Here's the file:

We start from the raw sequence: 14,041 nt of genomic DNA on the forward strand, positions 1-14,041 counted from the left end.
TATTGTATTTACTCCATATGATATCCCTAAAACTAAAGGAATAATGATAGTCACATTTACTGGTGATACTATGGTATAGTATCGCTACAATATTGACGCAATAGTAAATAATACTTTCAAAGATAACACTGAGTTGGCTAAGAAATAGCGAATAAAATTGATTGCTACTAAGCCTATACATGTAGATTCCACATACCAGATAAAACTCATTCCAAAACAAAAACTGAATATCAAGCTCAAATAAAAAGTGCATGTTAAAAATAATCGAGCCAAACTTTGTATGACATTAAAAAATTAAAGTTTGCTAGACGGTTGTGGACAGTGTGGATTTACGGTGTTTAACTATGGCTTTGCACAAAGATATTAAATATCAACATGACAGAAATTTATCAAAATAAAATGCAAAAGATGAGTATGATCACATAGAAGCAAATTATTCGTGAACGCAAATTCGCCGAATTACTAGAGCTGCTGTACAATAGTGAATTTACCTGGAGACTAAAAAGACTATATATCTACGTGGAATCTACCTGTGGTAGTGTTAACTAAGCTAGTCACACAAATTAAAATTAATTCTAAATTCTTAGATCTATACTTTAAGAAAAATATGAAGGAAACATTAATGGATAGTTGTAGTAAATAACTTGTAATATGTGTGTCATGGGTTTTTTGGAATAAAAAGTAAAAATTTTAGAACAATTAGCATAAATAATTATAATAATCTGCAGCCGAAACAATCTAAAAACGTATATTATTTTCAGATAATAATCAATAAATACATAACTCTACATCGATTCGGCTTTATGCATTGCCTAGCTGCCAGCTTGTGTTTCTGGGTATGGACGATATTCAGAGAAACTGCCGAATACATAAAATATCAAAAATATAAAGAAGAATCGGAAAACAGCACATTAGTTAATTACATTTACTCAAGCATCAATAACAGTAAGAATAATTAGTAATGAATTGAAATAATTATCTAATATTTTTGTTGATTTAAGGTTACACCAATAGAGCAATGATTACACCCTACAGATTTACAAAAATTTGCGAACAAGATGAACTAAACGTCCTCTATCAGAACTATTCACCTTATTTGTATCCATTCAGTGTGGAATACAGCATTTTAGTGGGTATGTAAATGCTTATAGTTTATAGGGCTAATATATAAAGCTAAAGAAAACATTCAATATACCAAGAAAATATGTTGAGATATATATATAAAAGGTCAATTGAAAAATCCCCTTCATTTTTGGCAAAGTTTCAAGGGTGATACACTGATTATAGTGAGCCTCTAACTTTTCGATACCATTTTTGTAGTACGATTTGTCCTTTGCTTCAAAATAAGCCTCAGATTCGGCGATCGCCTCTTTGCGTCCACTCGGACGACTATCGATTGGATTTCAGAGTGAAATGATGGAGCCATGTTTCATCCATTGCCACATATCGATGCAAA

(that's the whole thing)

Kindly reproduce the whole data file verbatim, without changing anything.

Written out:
We start from the raw sequence: 14,041 nt of genomic DNA on the forward strand, positions 1-14,041 counted from the left end.
TATTGTATTTACTCCATATGATATCCCTAAAACTAAAGGAATAATGATAGTCACATTTACTGGTGATACTATGGTATAGTATCGCTACAATATTGACGCAATAGTAAATAATACTTTCAAAGATAACACTGAGTTGGCTAAGAAATAGCGAATAAAATTGATTGCTACTAAGCCTATACATGTAGATTCCACATACCAGATAAAACTCATTCCAAAACAAAAACTGAATATCAAGCTCAAATAAAAAGTGCATGTTAAAAATAATCGAGCCAAACTTTGTATGACATTAAAAAATTAAAGTTTGCTAGACGGTTGTGGACAGTGTGGATTTACGGTGTTTAACTATGGCTTTGCACAAAGATATTAAATATCAACATGACAGAAATTTATCAAAATAAAATGCAAAAGATGAGTATGATCACATAGAAGCAAATTATTCGTGAACGCAAATTCGCCGAATTACTAGAGCTGCTGTACAATAGTGAATTTACCTGGAGACTAAAAAGACTATATATCTACGTGGAATCTACCTGTGGTAGTGTTAACTAAGCTAGTCACACAAATTAAAATTAATTCTAAATTCTTAGATCTATACTTTAAGAAAAATATGAAGGAAACATTAATGGATAGTTGTAGTAAATAACTTGTAATATGTGTGTCATGGGTTTTTTGGAATAAAAAGTAAAAATTTTAGAACAATTAGCATAAATAATTATAATAATCTGCAGCCGAAACAATCTAAAAACGTATATTATTTTCAGATAATAATCAATAAATACATAACTCTACATCGATTCGGCTTTATGCATTGCCTAGCTGCCAGCTTGTGTTTCTGGGTATGGACGATATTCAGAGAAACTGCCGAATACATAAAATATCAAAAATATAAAGAAGAATCGGAAAACAGCACATTAGTTAATTACATTTACTCAAGCATCAATAACAGTAAGAATAATTAGTAATGAATTGAAATAATTATCTAATATTTTTGTTGATTTAAGGTTACACCAATAGAGCAATGATTACACCCTACAGATTTACAAAAATTTGCGAACAAGATGAACTAAACGTCCTCTATCAGAACTATTCACCTTATTTGTATCCATTCAGTGTGGAATACAGCATTTTAGTGGGTATGTAAATGCTTATAGTTTATAGGGCTAATATATAAAGCTAAAGAAAACATTCAATATACCAAGAAAATATGTTGAGATATATATATAAAAGGTCAATTGAAAAATCCCCTTCATTTTTGGCAAAGTTTCAAGGGTGATACACTGATTATAGTGAGCCTCTAACTTTTCGATACCATTTTTGTAGTACGATTTGTCCTTTGCTTCAAAATAAGCCTCAGATTCGGCGATCGCCTCTTTGCGTCCACTCGGACGACTATCGATTGGATTTCAGAGTGAAATGATGGAGCCATGTTTCATCCATTGCCACATATCGATGCAAA